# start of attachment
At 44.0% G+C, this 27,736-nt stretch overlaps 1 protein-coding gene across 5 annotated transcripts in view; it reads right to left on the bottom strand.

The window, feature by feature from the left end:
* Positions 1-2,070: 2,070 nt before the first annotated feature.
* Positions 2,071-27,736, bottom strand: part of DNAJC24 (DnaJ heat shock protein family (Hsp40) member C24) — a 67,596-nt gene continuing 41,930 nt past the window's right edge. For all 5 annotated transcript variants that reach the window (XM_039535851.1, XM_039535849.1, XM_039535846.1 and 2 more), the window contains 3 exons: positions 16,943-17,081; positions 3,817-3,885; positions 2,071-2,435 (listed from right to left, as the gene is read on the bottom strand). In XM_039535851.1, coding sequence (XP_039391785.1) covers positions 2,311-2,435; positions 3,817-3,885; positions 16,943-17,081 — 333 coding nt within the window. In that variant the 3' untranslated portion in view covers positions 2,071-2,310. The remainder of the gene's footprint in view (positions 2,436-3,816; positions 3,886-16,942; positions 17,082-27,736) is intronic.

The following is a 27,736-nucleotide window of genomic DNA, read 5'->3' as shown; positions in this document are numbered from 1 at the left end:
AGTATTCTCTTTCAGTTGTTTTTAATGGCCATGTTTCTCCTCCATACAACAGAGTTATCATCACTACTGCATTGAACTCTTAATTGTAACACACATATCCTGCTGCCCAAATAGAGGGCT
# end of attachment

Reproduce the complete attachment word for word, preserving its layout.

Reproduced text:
At 44.0% G+C, this 27,736-nt stretch overlaps 1 protein-coding gene across 5 annotated transcripts in view; it reads right to left on the bottom strand.

The window, feature by feature from the left end:
* Positions 1-2,070: 2,070 nt before the first annotated feature.
* Positions 2,071-27,736, bottom strand: part of DNAJC24 (DnaJ heat shock protein family (Hsp40) member C24) — a 67,596-nt gene continuing 41,930 nt past the window's right edge. For all 5 annotated transcript variants that reach the window (XM_039535851.1, XM_039535849.1, XM_039535846.1 and 2 more), the window contains 3 exons: positions 16,943-17,081; positions 3,817-3,885; positions 2,071-2,435 (listed from right to left, as the gene is read on the bottom strand). In XM_039535851.1, coding sequence (XP_039391785.1) covers positions 2,311-2,435; positions 3,817-3,885; positions 16,943-17,081 — 333 coding nt within the window. In that variant the 3' untranslated portion in view covers positions 2,071-2,310. The remainder of the gene's footprint in view (positions 2,436-3,816; positions 3,886-16,942; positions 17,082-27,736) is intronic.

The following is a 27,736-nucleotide window of genomic DNA, read 5'->3' as shown; positions in this document are numbered from 1 at the left end:
AGTATTCTCTTTCAGTTGTTTTTAATGGCCATGTTTCTCCTCCATACAACAGAGTTATCATCACTACTGCATTGAACTCTTAATTGTAACACACATATCCTGCTGCCCAAATAGAGGGCT